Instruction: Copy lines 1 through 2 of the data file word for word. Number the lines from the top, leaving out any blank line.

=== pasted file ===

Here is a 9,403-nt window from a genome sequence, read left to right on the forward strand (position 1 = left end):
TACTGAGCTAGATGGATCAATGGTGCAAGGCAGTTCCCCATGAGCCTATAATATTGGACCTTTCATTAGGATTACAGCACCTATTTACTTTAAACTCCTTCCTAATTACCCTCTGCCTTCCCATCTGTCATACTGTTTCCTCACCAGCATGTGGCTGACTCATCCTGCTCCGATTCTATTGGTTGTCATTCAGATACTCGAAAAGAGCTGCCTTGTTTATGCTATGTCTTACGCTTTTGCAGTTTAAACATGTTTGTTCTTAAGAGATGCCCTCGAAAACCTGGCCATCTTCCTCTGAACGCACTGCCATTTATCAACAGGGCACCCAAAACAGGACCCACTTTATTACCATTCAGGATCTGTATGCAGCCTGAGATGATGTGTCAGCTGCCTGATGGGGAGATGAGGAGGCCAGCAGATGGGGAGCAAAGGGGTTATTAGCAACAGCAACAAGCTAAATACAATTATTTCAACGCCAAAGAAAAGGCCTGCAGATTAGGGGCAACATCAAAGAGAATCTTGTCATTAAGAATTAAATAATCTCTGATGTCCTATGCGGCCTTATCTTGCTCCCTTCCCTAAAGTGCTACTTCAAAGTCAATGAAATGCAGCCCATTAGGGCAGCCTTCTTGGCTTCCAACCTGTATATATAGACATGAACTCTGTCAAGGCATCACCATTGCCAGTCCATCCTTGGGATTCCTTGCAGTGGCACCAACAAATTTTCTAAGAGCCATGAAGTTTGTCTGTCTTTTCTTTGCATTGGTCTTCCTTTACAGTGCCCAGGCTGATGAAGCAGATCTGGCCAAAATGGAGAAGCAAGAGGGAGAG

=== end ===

Here is a 9,403-nt window from a genome sequence, read left to right on the forward strand (position 1 = left end):
TACTGAGCTAGATGGATCAATGGTGCAAGGCAGTTCCCCATGAGCCTATAATATTGGACCTTTCATTAGGATTACAGCACCTATTTACTTTAAACTCCTTCCTAATTACCCTCTGCCTTCCCATCTGTCATACTGTTTCCTCACCAGCATGTGGCTGACTCATCCTGCTCCGATTCTATTGGTTGTCATTCAGATACTCGAAAAGAGCTGCCTTGTTTATGCTATGTCTTACGCTTTTGCAGTTTAAACATGTTTGTTCTTAAGAGATGCCCTCGAAAACCTGGCCATCTTCCTCTGAACGCACTGCCATTTATCAACAGGGCACCCAAAACAGGACCCACTTTATTACCATTCAGGATCTGTATGCAGCCTGAGATGATGTGTCAGCTGCCTGATGGGGAGATGAGGAGGCCAGCAGATGGGGAGCAAAGGGGTTATTAGCAACAGCAACAAGCTAAATACAATTATTTCAACGCCAAAGAAAAGGCCTGCAGATTAGGGGCAACATCAAAGAGAATCTTGTCATTAAGAATTAAATAATCTCTGATGTCCTATGCGGCCTTATCTTGCTCCCTTCCCTAAAGTGCTACTTCAAAGTCAATGAAATGCAGCCCATTAGGGCAGCCTTCTTGGCTTCCAACCTGTATATATAGACATGAACTCTGTCAAGGCATCACCATTGCCAGTCCATCCTTGGGATTCCTTGCAGTGGCACCAACAAATTTTCTAAGAGCCATGAAGTTTGTCTGTCTTTTCTTTGCATTGGTCTTCCTTTACAGTGCCCAGGCTGATGAAGCAGATCTGGCCAAAATGGAGAAGCAAGAGGGAGAG